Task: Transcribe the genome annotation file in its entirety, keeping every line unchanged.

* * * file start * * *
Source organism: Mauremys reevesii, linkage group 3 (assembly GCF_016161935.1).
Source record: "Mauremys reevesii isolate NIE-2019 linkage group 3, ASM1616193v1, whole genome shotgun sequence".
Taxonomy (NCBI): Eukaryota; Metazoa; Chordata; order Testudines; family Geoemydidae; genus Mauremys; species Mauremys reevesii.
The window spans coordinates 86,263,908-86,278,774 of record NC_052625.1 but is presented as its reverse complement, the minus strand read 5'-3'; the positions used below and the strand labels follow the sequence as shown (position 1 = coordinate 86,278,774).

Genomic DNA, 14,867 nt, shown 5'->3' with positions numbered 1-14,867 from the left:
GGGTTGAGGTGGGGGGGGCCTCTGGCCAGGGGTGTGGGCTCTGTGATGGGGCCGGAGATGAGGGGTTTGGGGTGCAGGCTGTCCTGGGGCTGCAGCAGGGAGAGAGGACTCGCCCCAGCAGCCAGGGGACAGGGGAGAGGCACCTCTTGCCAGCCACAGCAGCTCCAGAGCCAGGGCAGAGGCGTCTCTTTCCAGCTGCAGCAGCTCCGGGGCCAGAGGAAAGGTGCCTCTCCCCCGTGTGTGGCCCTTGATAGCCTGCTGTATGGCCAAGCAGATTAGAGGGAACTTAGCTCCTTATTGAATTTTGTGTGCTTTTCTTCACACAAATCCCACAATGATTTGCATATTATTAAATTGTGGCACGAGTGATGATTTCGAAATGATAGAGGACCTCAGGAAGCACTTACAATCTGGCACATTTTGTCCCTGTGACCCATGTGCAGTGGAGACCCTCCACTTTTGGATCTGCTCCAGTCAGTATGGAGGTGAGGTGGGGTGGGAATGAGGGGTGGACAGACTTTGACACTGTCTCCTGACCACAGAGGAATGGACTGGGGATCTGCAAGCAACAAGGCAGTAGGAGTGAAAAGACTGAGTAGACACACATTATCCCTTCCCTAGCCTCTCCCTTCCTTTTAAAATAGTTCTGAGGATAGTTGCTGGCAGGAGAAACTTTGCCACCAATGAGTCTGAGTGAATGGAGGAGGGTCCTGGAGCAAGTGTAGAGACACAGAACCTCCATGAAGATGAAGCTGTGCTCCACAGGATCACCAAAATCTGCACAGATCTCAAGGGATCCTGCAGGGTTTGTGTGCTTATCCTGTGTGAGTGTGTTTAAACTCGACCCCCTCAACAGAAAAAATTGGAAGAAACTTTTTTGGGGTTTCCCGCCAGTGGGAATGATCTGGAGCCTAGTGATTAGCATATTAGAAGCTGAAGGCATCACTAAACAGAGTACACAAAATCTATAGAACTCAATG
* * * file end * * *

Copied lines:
Source organism: Mauremys reevesii, linkage group 3 (assembly GCF_016161935.1).
Source record: "Mauremys reevesii isolate NIE-2019 linkage group 3, ASM1616193v1, whole genome shotgun sequence".
Taxonomy (NCBI): Eukaryota; Metazoa; Chordata; order Testudines; family Geoemydidae; genus Mauremys; species Mauremys reevesii.
The window spans coordinates 86,263,908-86,278,774 of record NC_052625.1 but is presented as its reverse complement, the minus strand read 5'-3'; the positions used below and the strand labels follow the sequence as shown (position 1 = coordinate 86,278,774).

Genomic DNA, 14,867 nt, shown 5'->3' with positions numbered 1-14,867 from the left:
GGGTTGAGGTGGGGGGGGCCTCTGGCCAGGGGTGTGGGCTCTGTGATGGGGCCGGAGATGAGGGGTTTGGGGTGCAGGCTGTCCTGGGGCTGCAGCAGGGAGAGAGGACTCGCCCCAGCAGCCAGGGGACAGGGGAGAGGCACCTCTTGCCAGCCACAGCAGCTCCAGAGCCAGGGCAGAGGCGTCTCTTTCCAGCTGCAGCAGCTCCGGGGCCAGAGGAAAGGTGCCTCTCCCCCGTGTGTGGCCCTTGATAGCCTGCTGTATGGCCAAGCAGATTAGAGGGAACTTAGCTCCTTATTGAATTTTGTGTGCTTTTCTTCACACAAATCCCACAATGATTTGCATATTATTAAATTGTGGCACGAGTGATGATTTCGAAATGATAGAGGACCTCAGGAAGCACTTACAATCTGGCACATTTTGTCCCTGTGACCCATGTGCAGTGGAGACCCTCCACTTTTGGATCTGCTCCAGTCAGTATGGAGGTGAGGTGGGGTGGGAATGAGGGGTGGACAGACTTTGACACTGTCTCCTGACCACAGAGGAATGGACTGGGGATCTGCAAGCAACAAGGCAGTAGGAGTGAAAAGACTGAGTAGACACACATTATCCCTTCCCTAGCCTCTCCCTTCCTTTTAAAATAGTTCTGAGGATAGTTGCTGGCAGGAGAAACTTTGCCACCAATGAGTCTGAGTGAATGGAGGAGGGTCCTGGAGCAAGTGTAGAGACACAGAACCTCCATGAAGATGAAGCTGTGCTCCACAGGATCACCAAAATCTGCACAGATCTCAAGGGATCCTGCAGGGTTTGTGTGCTTATCCTGTGTGAGTGTGTTTAAACTCGACCCCCTCAACAGAAAAAATTGGAAGAAACTTTTTTGGGGTTTCCCGCCAGTGGGAATGATCTGGAGCCTAGTGATTAGCATATTAGAAGCTGAAGGCATCACTAAACAGAGTACACAAAATCTATAGAACTCAATG